When most people pass Texas trees, they don’t notice the spiky-looking colonies of ball moss. But when UT alumnus William Niendorff sees the pale green plants, he sees untapped potential.“Tillandsias are remarkable plants, and they are really misunderstood, so that is a reason I wanted to study them,” Niendorff said.
For the past two years, Niendorff has been investigating ball moss, Tillandsia recurvata, as a plant to be used for plant-covered roofs, or green roofs. Niendorff, who initially received funding for the project through the Lady Bird Johnson Wildflower Center, worked on the research under the late Mark Simmons, who was the Director of Research and Experimental Design at the Wildflower Center.Green roofs can regulate temperature, substantially reduce energy consumption and provide an aesthetically pleasing habitat for native insects and other animals, according to a 2001 study in Energy and Buildings. Currently, most green roofs are made with soil-based plants, such as grasses or succulents. Niendorff’s idea of using a rootless, completely soil-free plant is a new concept in green roof design.
“One of the greatest things about Tillandsias is that they don’t need soil at all, which means that if you’re using them for a type of green wall or green roof, you don’t have to worry about that extra weight on the structure,” Niendorff said.
In his recent study, Niendorff created three-dimensional models to test the ball moss plant’s capability to provide the traditional advantages of green roofs, such as temperature control, decreased runoff and habitats for native species. The study proved that ball moss green roofs are feasible projects, and Niendorff plans to conduct further trials to explore the most efficient models.
The ball moss models are low maintenance and obtain water from the air, nitrogen from bacteria and other nutrients from blown dust. Ball moss is not actually a moss, but an epiphyte, meaning it does not affect its host plant.
Since they obtain everything they need independent of a host, ball mosses can grow on almost anything — trees, rocks or wire models. Niendorff’s models are constructed around metal frames, and instead of being restricted to a single layer, the plants can be arranged in many different configurations.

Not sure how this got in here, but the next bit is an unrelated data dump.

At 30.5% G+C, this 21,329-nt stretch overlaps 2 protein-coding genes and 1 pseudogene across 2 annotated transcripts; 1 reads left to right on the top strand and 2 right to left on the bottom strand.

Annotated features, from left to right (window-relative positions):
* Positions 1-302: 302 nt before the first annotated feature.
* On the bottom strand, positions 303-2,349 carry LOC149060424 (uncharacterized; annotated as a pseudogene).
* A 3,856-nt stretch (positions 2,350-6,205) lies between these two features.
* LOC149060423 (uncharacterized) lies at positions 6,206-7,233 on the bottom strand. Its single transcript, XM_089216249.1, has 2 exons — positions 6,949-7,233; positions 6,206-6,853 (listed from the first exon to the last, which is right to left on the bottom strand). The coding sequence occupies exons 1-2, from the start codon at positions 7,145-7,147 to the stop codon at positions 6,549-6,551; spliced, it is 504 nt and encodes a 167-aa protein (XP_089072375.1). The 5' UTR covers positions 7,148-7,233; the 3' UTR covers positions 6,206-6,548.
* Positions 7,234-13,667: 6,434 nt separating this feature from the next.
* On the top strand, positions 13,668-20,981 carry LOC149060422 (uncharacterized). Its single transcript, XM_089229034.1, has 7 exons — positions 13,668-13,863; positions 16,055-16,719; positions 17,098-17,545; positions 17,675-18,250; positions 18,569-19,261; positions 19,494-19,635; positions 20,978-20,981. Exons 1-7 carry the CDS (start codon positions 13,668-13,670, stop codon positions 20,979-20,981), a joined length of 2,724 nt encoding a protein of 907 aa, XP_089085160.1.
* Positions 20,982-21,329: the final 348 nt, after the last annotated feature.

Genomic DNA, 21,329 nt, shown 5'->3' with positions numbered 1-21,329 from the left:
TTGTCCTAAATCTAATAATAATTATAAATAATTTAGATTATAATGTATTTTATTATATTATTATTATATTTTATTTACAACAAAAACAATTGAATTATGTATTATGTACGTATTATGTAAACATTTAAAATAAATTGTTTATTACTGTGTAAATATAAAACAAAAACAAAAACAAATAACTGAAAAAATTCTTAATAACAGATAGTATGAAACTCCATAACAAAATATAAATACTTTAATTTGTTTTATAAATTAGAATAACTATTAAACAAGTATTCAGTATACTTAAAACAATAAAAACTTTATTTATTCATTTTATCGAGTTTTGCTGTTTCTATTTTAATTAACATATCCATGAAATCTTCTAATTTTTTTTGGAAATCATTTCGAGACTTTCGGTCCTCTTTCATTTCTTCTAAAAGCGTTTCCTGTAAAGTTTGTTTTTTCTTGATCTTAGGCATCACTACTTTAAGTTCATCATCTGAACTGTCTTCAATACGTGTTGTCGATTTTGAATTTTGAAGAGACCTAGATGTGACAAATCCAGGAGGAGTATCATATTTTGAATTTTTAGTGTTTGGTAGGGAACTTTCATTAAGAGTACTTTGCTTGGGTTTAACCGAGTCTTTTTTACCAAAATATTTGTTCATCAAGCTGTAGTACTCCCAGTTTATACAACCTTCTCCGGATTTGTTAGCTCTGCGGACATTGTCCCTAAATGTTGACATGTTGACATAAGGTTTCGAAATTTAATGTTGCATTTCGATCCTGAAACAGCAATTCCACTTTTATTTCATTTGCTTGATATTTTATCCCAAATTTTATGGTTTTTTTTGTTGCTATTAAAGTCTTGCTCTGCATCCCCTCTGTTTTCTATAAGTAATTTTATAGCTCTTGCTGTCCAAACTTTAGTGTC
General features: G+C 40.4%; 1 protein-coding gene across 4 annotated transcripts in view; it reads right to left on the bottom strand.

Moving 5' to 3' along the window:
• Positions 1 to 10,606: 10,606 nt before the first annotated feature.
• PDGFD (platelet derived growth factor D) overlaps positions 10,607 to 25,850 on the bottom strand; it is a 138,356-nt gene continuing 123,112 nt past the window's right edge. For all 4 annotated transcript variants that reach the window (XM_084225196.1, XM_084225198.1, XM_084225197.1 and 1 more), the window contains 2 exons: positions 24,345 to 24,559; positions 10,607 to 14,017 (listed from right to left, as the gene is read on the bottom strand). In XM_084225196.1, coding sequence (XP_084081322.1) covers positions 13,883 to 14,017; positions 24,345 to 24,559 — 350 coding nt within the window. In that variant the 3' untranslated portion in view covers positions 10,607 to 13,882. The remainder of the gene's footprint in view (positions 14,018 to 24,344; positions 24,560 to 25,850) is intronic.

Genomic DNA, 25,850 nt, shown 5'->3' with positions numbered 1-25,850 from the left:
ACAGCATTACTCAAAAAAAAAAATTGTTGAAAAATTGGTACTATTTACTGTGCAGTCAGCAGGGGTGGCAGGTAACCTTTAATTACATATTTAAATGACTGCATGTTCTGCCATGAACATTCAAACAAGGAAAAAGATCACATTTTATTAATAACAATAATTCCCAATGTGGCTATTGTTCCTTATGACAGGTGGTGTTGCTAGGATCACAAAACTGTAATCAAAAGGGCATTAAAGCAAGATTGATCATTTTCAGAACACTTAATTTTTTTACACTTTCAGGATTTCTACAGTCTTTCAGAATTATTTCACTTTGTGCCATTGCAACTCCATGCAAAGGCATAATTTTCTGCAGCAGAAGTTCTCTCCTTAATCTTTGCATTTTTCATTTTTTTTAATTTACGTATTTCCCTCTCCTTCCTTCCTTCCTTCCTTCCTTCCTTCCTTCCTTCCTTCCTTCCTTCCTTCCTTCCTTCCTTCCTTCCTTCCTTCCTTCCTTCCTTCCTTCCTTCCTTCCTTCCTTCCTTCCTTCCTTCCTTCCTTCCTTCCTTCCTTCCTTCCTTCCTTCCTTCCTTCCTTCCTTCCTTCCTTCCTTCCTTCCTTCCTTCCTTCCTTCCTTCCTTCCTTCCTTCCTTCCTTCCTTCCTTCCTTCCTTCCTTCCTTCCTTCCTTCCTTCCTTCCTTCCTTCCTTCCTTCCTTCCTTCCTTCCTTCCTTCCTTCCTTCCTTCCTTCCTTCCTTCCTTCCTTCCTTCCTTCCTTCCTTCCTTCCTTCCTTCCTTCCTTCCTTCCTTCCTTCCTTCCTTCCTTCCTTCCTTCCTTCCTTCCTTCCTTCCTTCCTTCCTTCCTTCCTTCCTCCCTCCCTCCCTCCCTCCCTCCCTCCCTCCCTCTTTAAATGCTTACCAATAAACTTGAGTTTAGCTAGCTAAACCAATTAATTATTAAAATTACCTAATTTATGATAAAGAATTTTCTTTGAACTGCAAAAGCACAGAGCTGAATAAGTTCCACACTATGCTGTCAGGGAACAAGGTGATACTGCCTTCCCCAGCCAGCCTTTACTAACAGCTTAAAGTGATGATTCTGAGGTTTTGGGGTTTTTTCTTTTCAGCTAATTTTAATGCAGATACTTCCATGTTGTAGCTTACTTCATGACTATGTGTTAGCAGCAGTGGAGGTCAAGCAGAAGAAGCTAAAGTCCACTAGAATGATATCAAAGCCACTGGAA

“One of the things that I like most about my project is that it’s ridiculously simple,” Niendorff said. “It’s a concept that already works in nature.”
One downside to the project is that the ball moss green roof models contain only one species of plant, while most green roofs are composed of several different species. Diversity in green roofs is an advantage because it makes the system more adaptable to change in environmental conditions.
The next step for Niendorff’s project is investigating the logistics of ball moss green roofs, and finding out which arrangements work best. Niendorff also wants to explore the public’s opinion on ball moss through surveys at the UT School of Architecture. He is eager to see data on what people think of ball moss, especially since the plant has a history of being unpopular.
“Lady Bird Johnson actually had them removed from the trees at the Wildflower Center because she herself hated them, so I think it’s kind of funny that I’m doing a research project on them [through the Wildflower Center],” Niendorff said.
Niendorff hopes to publish his research next summer and his paper will add to the small amount of literature on ball moss available. Niendorff said even books written specifically on the genus Tillandsia make little to no mention of ball moss.
“Ball moss is a discarded plant, which makes it so exciting for me,” Niendorff said. “It’s like how to turn trash into treasure.”